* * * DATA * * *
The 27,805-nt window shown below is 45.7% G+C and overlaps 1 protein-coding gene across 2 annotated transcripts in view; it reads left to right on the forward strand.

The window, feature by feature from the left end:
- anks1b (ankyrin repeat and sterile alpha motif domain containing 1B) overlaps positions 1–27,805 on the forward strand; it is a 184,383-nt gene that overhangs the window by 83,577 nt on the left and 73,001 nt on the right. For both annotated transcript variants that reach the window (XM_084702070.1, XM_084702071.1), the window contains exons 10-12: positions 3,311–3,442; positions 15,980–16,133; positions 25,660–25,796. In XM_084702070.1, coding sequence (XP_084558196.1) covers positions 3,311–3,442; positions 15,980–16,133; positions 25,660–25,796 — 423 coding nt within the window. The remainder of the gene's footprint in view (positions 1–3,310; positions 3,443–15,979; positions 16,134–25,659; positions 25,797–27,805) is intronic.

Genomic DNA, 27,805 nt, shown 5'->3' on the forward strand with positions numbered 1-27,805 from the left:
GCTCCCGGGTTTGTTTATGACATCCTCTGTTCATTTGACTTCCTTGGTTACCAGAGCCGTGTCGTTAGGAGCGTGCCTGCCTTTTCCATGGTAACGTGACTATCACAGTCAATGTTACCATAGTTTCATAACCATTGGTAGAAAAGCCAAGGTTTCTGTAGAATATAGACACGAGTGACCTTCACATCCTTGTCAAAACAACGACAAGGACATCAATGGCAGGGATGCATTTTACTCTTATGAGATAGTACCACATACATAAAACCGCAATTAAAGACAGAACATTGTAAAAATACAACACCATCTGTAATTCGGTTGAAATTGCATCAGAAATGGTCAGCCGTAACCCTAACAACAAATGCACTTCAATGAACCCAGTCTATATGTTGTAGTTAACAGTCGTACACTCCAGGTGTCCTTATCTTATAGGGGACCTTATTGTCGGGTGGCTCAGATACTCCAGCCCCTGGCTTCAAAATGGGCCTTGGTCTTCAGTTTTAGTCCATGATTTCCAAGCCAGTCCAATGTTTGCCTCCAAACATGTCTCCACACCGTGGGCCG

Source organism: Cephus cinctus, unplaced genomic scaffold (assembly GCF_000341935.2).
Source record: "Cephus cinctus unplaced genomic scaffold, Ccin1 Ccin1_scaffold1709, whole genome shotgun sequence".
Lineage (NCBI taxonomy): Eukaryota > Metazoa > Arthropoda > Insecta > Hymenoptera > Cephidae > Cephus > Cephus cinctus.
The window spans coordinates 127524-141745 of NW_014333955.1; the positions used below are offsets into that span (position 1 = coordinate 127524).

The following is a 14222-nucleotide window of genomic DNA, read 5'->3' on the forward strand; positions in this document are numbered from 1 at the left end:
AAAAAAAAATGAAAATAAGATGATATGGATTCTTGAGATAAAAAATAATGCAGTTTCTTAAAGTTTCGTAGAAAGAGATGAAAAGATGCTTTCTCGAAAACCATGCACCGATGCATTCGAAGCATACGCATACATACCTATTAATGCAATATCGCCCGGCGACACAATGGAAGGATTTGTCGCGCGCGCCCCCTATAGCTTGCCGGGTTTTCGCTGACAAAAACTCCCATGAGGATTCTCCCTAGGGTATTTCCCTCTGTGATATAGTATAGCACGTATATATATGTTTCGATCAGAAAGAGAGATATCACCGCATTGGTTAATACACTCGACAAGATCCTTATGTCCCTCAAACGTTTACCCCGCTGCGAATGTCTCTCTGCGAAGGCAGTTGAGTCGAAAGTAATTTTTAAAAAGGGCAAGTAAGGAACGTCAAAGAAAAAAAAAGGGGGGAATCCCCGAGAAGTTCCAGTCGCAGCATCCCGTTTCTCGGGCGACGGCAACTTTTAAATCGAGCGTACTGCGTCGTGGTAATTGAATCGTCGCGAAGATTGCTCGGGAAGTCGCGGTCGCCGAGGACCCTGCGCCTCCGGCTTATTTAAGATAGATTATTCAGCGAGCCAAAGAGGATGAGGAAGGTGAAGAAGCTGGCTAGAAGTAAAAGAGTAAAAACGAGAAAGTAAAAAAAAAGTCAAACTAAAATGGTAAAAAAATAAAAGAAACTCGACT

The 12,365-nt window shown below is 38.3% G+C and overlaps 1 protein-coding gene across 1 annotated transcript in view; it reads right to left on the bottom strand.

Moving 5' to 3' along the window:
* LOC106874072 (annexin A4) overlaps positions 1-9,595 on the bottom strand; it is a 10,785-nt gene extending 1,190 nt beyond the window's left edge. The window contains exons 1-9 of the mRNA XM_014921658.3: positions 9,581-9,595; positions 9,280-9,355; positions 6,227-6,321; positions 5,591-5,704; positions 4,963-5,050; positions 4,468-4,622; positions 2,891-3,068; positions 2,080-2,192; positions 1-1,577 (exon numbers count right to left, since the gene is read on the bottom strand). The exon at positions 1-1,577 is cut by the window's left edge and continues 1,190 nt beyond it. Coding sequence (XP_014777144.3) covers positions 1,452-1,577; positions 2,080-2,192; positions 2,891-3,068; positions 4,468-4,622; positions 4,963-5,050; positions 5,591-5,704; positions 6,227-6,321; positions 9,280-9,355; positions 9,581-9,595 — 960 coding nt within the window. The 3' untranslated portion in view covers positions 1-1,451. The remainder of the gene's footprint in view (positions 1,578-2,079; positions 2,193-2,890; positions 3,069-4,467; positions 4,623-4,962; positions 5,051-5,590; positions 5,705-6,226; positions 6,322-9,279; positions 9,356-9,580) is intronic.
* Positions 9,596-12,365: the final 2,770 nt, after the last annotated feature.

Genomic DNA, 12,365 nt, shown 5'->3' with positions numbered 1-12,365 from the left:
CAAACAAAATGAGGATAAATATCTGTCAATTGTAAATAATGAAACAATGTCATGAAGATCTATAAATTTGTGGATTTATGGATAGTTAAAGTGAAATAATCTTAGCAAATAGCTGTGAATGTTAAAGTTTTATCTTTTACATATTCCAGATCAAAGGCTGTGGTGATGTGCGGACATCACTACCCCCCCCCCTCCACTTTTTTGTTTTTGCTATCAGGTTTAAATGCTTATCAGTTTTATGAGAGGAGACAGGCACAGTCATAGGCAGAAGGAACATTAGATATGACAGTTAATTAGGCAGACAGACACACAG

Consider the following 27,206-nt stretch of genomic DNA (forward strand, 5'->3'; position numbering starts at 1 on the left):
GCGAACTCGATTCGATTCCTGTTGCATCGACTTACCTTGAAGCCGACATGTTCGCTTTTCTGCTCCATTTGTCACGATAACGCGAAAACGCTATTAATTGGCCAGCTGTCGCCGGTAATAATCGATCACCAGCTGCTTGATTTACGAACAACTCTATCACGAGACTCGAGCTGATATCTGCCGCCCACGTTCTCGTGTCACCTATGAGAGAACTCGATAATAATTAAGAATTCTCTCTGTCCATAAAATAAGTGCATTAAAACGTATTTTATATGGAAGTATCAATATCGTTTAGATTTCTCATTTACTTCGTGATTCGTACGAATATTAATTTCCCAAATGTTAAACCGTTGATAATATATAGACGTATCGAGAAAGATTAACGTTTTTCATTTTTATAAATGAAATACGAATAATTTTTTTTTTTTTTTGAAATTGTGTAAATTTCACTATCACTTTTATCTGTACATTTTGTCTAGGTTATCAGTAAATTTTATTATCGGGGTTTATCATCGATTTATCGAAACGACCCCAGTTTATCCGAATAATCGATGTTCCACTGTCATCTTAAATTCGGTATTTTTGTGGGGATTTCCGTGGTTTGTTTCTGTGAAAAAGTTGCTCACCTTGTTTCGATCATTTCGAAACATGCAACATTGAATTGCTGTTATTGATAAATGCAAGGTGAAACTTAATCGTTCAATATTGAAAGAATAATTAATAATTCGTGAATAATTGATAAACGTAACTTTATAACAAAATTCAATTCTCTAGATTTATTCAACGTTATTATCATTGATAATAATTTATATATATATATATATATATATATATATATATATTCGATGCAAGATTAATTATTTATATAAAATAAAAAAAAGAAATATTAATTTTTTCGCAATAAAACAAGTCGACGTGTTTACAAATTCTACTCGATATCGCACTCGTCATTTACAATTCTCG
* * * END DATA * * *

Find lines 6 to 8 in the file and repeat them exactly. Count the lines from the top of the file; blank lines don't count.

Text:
Source organism: Cephus cinctus, unplaced genomic scaffold (assembly GCF_000341935.2).
Source record: "Cephus cinctus unplaced genomic scaffold, Ccin1 Ccin1_scaffold1709, whole genome shotgun sequence".
Lineage (NCBI taxonomy): Eukaryota > Metazoa > Arthropoda > Insecta > Hymenoptera > Cephidae > Cephus > Cephus cinctus.